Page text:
Big Time is a gorgeous record. Olsen is a singular talent with an uncanny ability to make it so easy to join her on a journey that is rife with the pitfalls of heartache. Her voice is lilting and tender, at times she almost sounds like a siren, luring you toward her and uncertainty. The record matches the beauty of her voice with lush instrumentation that dips in and out of the twang of the country records my mom used to listen to when music was the dominant presence in my parents’ house. At times, it’s sparse and wistful, a piano or an organ and a guitar, always with Olsen’s voice living and breathing at the center.

Some truth is never known, until you’ve lost your hand – Angel Olsen “Right Now” (2022)

My mom and I talked a bit on the drive to the hospital, but she was still dealing with the reality of the truth I had laid before her. It’s a lot to let sink in, and her questions weren’t yet coming to her, those would come later.

Half an hour after I dropped her off, I called my sister to tell her. The rock was out of the boot, and it was time to let everyone know I had no desire to walk around like that one step further. My sister was taken aback and then briefly upset she had lived for so many decades without knowing she had a sister.

Took a lot to get me here, staring out at the walls – Angel Olsen “This Is How It Works” (2022)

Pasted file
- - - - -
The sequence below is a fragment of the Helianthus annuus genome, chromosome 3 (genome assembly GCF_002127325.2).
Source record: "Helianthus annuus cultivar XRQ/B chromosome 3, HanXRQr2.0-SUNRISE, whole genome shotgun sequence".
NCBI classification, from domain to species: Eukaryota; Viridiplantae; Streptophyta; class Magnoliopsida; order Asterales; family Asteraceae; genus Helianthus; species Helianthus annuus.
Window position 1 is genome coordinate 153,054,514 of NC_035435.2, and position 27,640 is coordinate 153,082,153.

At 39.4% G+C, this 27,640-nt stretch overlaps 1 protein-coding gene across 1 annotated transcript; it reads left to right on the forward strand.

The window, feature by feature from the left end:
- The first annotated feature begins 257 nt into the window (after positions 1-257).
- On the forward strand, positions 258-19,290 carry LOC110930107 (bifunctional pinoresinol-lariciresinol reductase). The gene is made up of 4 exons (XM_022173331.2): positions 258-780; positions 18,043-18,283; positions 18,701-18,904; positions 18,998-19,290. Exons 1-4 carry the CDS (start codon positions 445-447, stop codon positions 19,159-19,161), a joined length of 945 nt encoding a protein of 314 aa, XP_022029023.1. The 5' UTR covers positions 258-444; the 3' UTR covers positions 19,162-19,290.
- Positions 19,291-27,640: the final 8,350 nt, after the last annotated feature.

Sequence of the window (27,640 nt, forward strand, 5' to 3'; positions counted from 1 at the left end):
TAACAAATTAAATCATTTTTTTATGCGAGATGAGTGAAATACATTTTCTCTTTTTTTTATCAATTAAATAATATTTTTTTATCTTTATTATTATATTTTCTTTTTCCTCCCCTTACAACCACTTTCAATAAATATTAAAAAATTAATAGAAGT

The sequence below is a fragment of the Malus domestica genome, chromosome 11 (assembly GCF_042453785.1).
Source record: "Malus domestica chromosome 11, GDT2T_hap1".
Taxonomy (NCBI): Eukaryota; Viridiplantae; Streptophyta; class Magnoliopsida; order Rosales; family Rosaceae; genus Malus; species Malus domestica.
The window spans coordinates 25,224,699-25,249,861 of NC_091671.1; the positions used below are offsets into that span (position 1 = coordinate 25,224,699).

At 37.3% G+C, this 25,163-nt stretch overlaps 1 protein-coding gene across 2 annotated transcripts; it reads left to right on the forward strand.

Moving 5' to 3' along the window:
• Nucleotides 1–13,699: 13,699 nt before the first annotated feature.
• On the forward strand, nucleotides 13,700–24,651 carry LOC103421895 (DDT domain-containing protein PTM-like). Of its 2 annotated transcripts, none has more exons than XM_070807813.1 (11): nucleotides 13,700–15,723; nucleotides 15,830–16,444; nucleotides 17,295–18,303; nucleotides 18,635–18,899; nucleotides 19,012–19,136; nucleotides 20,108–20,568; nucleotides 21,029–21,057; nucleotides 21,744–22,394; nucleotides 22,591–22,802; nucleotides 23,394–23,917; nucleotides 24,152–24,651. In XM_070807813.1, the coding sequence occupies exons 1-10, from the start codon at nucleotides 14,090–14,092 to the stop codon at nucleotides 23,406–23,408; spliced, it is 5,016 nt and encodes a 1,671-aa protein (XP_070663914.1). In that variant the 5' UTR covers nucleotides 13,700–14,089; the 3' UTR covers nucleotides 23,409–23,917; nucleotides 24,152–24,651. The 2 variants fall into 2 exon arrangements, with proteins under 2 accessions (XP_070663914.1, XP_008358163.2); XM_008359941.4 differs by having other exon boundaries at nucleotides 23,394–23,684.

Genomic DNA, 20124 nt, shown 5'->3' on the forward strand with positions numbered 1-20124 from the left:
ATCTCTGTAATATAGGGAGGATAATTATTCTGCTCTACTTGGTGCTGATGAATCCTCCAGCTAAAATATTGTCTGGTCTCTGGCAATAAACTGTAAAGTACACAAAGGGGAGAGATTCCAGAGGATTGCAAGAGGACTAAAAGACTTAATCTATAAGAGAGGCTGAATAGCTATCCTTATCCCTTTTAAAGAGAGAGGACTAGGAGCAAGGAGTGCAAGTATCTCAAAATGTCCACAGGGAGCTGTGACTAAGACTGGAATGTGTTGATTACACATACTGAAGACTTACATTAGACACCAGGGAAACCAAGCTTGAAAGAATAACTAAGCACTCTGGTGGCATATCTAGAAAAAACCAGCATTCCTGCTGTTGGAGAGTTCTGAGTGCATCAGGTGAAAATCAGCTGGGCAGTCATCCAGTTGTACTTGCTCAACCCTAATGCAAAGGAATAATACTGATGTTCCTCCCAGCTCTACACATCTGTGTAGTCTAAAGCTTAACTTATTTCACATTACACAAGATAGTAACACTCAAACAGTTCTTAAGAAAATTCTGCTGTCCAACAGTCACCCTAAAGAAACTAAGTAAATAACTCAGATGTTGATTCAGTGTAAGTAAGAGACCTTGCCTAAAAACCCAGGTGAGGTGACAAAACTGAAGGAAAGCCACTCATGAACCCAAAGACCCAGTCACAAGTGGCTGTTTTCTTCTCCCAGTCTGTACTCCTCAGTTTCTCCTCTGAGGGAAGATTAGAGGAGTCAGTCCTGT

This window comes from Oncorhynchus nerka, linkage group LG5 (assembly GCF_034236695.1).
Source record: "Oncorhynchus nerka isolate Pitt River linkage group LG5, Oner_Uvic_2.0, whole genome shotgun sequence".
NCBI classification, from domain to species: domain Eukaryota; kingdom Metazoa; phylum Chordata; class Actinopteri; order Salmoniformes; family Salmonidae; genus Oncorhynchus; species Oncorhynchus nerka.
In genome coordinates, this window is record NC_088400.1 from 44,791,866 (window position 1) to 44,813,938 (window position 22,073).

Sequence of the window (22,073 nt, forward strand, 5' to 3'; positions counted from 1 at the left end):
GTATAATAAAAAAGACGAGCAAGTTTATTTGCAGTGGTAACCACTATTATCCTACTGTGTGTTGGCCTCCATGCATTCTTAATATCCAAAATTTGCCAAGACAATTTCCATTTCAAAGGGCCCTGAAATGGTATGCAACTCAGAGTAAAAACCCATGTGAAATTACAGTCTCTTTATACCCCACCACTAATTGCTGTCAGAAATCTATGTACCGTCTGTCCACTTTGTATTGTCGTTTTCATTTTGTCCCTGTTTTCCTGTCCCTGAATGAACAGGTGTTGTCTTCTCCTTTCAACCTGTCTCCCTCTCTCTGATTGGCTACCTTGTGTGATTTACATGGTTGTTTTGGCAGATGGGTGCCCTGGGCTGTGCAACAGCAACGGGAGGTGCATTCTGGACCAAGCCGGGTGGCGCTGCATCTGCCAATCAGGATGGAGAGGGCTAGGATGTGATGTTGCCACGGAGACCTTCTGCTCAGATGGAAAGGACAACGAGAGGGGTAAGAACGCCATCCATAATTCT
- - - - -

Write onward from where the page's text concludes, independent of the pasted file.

On Big Time, Olsen sings of a loss I cannot comprehend. She came out to her mother at her father’s funeral, where she introduced her to her lover. By all accounts it went well, but shortly thereafter her mother was in the ER. Then hospice. Then she too was gone.

I can’t say that I’m sorry when I don’t feel so wrong anymore – Angel Olsen “All The Good Times” (2022)

My mom called me later that day, a bit confused. Hard to say if it’s the drugs she takes, or reeling from the information I had laid before her hours earlier, but she told me she loved me, that she was happy I had found a way to love myself.

She told me, it’s not like you’re going to be changing your name and wearing women’s clothes.

I hadn’t the fortitude at that moment to tell her that was a good 25 percent of the process.

Go back to small things, I don’t belong here, nobody knows me – Angel Olsen “Go Home” (2022)

Olsen never got to spend much time with her parents living as the version of herself that is able to let go, the version of herself that carries love in her heart in a way that sings and soars to the highest parts of the ceiling.

Maybe there are people out there that know how it feels to be loved well and truly by their parents, the people we want to love us so dearly. Maybe people never have to wonder if the version of themselves that their parents love is also the version that they themselves love.